Where did the idea for the story come from?
Initially the idea of the balloon travelling through different children’s lives was more about the journey. I liked the idea that the balloon’s journey could show that people are all interconnected, even if they don’t know it. It was an idea that wallowed in the back of my mind for two or three years without form.
It was a personal crisis that eventually prompted me to finally write it. By this time, the story had become immensely personal and deeply philosophical to me. It poured itself out onto the page. Through the writing process, the story became much more about letting go of loss and disappointment, while recognising that one person’s loss is often another person’s gain… if only we could see the big picture.
Lily’s balloon touches the lives of three different children. Do you think we often miss the things that interconnect us?
Do we ever! One of the down sides of being part of an individualistic society (in which we’re all encouraged to pursue our dreams) is that we don’t always notice what is going on for the people around us. Lily has to give up something she wants very much because Tom and Amelia need it more. All the characters in the story find peace, comfort and beauty when they stop looking down and choose to look up. We can see things so much more clearly when we look outwards and upwards instead of focusing on ourselves.
The balloon has a history and a future that the reader doesn’t suspect. Is there an object you have that has touched multiple lives?
For me, the things that survive from the past to the future are the stories that get handed down. These stories often define our past and shape our future. And I think it helps to connect those stories to an object. In our family there is a cowbell and a typewriter that my great grandfather brought back from Gallipoli, as well as a number of books, journals and paintings that have been passed down through the generations. These objects can help us understand our place in the world, where we have come from and are going to.
Why did you choose a balloon to interconnect the lives of the children? Why is the balloon symbolic to you?
I think the balloon is a flexible metaphor that can mean different things to different people. A balloon in itself is something small and insignificant, but it represents so much. Often balloons signify joy and hope and love - they mean that loved ones are gathering and something good is about to happen. For Lily, the gentle bobbing of the balloon brings calm to a situation she finds overwhelming. So naturally she is devastated when the balloon drifts away. But actually, Lily no longer needs to hold onto it. Just watching it soar to the clouds is enough to bring her joy. For Tom, the balloon is a gift, that helps him appreciate and capture the beauty in front of him. For Amelia, the balloon reassures her that she it not forgotten by her father. The journey of the balloon is not significant on it’s own - it’s what it brings to others that gives it meaning.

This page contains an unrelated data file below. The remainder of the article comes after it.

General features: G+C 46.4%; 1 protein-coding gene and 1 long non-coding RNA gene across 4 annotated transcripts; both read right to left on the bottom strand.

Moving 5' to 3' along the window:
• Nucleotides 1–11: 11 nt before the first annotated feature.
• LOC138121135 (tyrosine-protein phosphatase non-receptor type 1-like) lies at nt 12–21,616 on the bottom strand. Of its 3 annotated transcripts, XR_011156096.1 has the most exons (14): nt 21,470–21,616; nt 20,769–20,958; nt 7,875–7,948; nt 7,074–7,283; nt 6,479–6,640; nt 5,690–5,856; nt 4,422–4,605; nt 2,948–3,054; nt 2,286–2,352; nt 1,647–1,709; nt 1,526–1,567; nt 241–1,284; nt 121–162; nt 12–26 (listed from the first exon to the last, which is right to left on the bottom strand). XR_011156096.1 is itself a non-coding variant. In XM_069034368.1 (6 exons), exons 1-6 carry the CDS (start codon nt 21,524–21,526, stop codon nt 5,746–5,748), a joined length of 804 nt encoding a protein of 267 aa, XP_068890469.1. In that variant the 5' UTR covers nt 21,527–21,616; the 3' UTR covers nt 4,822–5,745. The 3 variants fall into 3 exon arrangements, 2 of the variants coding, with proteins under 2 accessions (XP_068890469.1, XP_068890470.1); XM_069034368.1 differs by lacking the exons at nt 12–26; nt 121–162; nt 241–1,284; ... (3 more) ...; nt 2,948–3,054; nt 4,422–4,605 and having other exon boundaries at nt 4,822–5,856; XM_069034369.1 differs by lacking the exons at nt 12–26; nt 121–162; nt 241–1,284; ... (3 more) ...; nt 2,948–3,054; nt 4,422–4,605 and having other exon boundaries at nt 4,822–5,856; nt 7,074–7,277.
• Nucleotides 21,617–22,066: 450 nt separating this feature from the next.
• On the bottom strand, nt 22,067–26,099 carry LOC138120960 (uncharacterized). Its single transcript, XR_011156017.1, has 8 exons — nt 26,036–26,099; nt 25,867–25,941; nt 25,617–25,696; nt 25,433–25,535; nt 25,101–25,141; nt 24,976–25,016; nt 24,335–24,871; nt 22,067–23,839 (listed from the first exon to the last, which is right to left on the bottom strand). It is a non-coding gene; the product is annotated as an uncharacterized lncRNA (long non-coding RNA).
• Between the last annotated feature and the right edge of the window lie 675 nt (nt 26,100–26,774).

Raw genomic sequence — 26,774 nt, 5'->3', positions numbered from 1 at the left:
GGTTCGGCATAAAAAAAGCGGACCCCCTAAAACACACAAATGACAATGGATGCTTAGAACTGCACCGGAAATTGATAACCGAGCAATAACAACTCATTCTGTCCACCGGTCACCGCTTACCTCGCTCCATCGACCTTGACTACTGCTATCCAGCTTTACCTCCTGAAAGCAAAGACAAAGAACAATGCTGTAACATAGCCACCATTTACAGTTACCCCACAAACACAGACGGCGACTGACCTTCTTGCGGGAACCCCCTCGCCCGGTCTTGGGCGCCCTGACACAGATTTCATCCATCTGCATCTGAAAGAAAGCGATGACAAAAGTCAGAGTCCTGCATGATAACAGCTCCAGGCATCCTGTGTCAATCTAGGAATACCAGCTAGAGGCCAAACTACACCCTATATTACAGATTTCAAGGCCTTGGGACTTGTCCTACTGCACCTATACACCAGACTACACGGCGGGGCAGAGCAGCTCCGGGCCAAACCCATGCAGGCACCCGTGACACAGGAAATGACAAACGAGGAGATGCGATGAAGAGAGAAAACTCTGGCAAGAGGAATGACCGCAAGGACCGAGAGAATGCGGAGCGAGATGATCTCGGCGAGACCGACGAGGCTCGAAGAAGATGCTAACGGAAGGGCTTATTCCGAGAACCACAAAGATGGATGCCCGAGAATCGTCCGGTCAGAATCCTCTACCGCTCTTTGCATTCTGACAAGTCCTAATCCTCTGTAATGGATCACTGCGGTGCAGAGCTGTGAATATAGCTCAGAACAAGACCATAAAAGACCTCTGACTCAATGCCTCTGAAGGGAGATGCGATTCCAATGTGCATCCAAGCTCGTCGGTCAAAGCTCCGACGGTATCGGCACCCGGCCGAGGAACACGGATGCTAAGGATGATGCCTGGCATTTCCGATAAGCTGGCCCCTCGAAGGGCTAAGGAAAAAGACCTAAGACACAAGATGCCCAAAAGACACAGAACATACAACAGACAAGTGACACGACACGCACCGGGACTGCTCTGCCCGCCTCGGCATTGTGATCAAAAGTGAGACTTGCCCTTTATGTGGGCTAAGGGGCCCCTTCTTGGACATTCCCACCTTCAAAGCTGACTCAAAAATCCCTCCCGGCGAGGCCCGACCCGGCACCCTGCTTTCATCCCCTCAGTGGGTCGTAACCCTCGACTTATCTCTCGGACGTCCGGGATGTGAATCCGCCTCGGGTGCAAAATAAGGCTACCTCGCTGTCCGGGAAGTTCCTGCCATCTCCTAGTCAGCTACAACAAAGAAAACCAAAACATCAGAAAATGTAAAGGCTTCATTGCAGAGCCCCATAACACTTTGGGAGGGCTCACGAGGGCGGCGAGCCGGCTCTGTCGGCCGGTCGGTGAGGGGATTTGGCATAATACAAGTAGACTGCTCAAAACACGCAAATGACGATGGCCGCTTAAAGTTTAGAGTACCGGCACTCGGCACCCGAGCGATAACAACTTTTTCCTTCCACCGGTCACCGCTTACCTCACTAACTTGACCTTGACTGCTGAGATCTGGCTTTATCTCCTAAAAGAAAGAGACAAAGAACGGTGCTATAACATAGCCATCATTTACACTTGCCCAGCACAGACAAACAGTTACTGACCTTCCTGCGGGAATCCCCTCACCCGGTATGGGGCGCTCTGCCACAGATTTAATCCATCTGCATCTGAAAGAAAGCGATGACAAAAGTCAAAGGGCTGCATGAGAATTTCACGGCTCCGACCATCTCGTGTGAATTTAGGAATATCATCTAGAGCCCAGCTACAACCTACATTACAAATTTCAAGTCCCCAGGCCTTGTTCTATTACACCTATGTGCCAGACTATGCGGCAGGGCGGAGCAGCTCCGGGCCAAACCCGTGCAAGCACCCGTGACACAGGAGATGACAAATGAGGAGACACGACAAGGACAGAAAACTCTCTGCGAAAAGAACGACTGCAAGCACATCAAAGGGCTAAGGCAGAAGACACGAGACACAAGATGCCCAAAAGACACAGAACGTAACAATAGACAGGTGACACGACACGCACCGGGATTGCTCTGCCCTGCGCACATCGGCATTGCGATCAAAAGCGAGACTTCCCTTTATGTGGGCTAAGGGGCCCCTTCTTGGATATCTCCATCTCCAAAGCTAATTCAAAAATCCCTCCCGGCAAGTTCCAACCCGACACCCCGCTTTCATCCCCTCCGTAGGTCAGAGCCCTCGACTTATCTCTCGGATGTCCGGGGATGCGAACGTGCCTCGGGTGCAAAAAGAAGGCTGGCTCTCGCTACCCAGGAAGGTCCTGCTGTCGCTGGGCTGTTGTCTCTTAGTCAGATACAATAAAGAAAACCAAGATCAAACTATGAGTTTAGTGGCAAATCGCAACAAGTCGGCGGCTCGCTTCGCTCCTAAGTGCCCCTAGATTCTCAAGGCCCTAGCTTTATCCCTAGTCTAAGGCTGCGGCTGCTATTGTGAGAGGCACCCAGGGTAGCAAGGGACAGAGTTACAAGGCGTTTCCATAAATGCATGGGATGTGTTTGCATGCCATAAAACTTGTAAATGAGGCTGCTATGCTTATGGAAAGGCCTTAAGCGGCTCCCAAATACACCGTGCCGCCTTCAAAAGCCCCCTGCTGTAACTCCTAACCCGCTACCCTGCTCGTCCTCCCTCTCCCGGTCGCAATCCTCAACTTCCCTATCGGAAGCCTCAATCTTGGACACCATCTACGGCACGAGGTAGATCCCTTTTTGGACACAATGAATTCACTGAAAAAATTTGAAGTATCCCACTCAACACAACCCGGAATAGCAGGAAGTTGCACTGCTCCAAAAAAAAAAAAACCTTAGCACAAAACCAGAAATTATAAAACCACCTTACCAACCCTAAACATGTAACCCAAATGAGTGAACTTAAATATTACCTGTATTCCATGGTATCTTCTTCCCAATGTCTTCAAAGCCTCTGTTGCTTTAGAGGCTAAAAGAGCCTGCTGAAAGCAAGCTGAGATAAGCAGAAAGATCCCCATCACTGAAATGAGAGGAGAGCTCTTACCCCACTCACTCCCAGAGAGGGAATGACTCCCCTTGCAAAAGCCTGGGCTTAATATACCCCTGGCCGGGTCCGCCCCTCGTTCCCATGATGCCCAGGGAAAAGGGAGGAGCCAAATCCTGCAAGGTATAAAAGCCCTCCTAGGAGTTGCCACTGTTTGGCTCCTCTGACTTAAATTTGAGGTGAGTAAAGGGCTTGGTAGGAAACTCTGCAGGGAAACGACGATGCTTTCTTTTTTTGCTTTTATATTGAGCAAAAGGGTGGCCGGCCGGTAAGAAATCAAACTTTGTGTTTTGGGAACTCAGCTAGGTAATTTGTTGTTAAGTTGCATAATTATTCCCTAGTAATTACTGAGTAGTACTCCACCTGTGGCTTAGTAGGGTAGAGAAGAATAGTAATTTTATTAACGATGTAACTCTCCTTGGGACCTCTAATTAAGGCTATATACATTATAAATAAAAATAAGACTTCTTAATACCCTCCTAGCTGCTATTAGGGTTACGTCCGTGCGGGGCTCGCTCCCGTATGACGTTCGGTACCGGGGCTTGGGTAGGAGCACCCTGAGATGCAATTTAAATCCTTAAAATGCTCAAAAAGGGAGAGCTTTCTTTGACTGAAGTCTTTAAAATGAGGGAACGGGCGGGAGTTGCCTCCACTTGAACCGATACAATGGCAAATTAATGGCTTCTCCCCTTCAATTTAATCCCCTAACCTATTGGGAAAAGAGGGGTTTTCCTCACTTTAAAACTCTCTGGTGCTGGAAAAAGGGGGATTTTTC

How is the balloon symbolic to each of the children?
The balloon means different things to each child, because each child has very different needs. Lily needs to focus her attention on something calming because she’s overwhelmed by what is going on around her. She wants the balloon all to herself, but little does she know how much it’s needed elsewhere. Tom, who is disabled, needs to feel empowered to create and contribute to his world and to appreciate the beauty in it. Amelia needs to know that her father loves her and remembers her. Each person has the balloon only for as long as they need it. Lily’s Balloon is gentle reminder to stop, look up and see the big picture.
Lily's Balloon is out 31 July.